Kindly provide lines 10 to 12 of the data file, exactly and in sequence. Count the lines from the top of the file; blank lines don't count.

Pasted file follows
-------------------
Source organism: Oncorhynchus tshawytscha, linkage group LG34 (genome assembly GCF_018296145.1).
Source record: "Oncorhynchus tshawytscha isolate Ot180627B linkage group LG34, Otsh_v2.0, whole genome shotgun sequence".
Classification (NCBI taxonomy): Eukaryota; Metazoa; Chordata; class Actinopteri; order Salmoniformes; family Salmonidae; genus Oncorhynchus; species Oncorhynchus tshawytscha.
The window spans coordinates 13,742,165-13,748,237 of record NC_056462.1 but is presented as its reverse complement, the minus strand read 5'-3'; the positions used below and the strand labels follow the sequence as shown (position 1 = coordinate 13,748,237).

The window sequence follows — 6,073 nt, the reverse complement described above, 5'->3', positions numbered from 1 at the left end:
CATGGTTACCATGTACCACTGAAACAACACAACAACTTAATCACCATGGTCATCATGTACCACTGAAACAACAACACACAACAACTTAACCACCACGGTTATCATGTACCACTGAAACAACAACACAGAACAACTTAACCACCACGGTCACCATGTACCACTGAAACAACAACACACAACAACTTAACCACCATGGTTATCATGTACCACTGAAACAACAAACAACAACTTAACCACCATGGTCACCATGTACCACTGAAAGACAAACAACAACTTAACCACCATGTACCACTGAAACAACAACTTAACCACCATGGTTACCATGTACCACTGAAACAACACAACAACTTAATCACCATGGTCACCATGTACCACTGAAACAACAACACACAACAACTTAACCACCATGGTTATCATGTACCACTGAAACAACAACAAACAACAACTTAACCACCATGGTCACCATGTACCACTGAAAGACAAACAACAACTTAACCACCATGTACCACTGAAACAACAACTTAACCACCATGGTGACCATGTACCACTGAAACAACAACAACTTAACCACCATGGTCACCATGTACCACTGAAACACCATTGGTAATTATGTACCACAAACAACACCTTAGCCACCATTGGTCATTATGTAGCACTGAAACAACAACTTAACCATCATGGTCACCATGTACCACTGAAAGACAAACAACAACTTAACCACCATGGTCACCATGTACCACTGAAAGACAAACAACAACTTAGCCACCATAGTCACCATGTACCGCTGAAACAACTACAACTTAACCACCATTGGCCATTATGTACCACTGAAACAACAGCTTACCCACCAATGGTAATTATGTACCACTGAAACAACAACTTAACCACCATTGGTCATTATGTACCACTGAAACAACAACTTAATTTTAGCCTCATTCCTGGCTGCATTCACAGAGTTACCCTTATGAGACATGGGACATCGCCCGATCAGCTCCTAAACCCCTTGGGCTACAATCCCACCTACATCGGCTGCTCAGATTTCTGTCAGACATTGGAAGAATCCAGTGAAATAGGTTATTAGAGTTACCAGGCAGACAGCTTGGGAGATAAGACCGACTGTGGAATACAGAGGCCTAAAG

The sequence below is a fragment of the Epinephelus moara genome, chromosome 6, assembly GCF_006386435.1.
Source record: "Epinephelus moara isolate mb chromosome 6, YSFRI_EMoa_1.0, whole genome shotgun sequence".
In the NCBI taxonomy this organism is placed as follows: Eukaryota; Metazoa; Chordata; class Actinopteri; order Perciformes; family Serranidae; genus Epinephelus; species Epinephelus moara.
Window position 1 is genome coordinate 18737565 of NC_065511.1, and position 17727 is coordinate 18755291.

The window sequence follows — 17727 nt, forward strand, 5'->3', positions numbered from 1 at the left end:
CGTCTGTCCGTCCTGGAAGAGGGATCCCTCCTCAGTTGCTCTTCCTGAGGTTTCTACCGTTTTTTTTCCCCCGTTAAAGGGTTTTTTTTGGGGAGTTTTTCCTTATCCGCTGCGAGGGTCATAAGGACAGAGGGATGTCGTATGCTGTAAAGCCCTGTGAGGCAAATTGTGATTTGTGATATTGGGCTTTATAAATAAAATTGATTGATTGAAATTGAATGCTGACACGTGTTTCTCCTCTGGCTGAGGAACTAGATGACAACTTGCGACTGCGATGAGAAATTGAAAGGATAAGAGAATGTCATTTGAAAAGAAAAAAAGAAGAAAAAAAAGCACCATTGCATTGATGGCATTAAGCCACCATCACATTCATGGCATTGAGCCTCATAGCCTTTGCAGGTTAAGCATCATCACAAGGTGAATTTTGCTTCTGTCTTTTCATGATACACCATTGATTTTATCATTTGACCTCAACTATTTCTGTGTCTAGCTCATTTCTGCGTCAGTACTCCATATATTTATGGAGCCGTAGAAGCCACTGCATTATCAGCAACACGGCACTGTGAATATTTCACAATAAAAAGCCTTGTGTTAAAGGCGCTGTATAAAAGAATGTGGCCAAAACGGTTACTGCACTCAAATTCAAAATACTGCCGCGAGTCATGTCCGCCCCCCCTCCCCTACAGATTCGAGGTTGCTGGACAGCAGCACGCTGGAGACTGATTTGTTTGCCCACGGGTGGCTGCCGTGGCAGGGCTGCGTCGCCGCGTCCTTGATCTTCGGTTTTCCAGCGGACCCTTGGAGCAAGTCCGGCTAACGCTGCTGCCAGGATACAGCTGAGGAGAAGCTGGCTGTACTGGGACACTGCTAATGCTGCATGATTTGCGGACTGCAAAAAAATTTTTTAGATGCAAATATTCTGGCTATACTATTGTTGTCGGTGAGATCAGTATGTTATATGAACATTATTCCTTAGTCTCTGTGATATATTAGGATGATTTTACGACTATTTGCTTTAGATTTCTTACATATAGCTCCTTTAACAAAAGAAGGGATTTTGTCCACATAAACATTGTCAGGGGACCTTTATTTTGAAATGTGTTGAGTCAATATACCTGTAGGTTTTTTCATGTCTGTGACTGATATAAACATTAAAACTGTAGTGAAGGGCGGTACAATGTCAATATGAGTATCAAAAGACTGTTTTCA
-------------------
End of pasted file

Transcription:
Window position 1 is genome coordinate 18737565 of NC_065511.1, and position 17727 is coordinate 18755291.

The window sequence follows — 17727 nt, forward strand, 5'->3', positions numbered from 1 at the left end:
CGTCTGTCCGTCCTGGAAGAGGGATCCCTCCTCAGTTGCTCTTCCTGAGGTTTCTACCGTTTTTTTTCCCCCGTTAAAGGGTTTTTTTTGGGGAGTTTTTCCTTATCCGCTGCGAGGGTCATAAGGACAGAGGGATGTCGTATGCTGTAAAGCCCTGTGAGGCAAATTGTGATTTGTGATATTGGGCTTTATAAATAAAATTGATTGATTGAAATTGAATGCTGACACGTGTTTCTCCTCTGGCTGAGGAACTAGATGACAACTTGCGACTGCGATGAGAAATTGAAAGGATAAGAGAATGTCATTTGAAAAGAAAAAAAGAAGAAAAAAAAGCACCATTGCATTGATGGCATTAAGCCACCATCACATTCATGGCATTGAGCCTCATAGCCTTTGCAGGTTAAGCATCATCACAAGGTGAATTTTGCTTCTGTCTTTTCATGATACACCATTGATTTTATCATTTGACCTCAACTATTTCTGTGTCTAGCTCATTTCTGCGTCAGTACTCCATATATTTATGGAGCCGTAGAAGCCACTGCATTATCAGCAACACGGCACTGTGAATATTTCACAATAAAAAGCCTTGTGTTAAAGGCGCTGTATAAAAGAATGTGGCCAAAACGGTTACTGCACTCAAATTCAAAATACTGCCGCGAGTCATGTCCGCCCCCCCTCCCCTACAGATTCGAGGTTGCTGGACAGCAGCACGCTGGAGACTGATTTGTTTGCCCACGGGTGGCTGCCGTGGCAGGGCTGCGTCGCCGCGTCCTTGATCTTCGGTTTTCCAGCGGACCCTTGGAGCAAGTCCGGCTAACGCTGCTGCCAGGATACAGCTGAGGAGAAGCTGGCTGTACTGGGACACTGCTAATGCTGCATGATTTGCGGACTGCAAAAAAATTTTTTAGATGCAAATATTCTGGCTATACTATTGTTGTCGGTGAGATCAGTATGTTATATGAACATTATTCCTTAGTCTCTGTGATATATTAGGATGATTTTACGACTATTTGCTTTAGATTTCTTACATATAGCTCCTTTAACAAAAGAAGGGATTTTGTCCACATAAACATTGTCAGGGGACCTTTATTTTGAAATGTGTTGAGTCAATATACCTGTAGGTTTTTTCATGTCTGTGACTGATATAAACATTAAAACTGTAGTGAAGGGCGGTACAATGTCAATATGAGTATCAAAAGACTGTTTTCA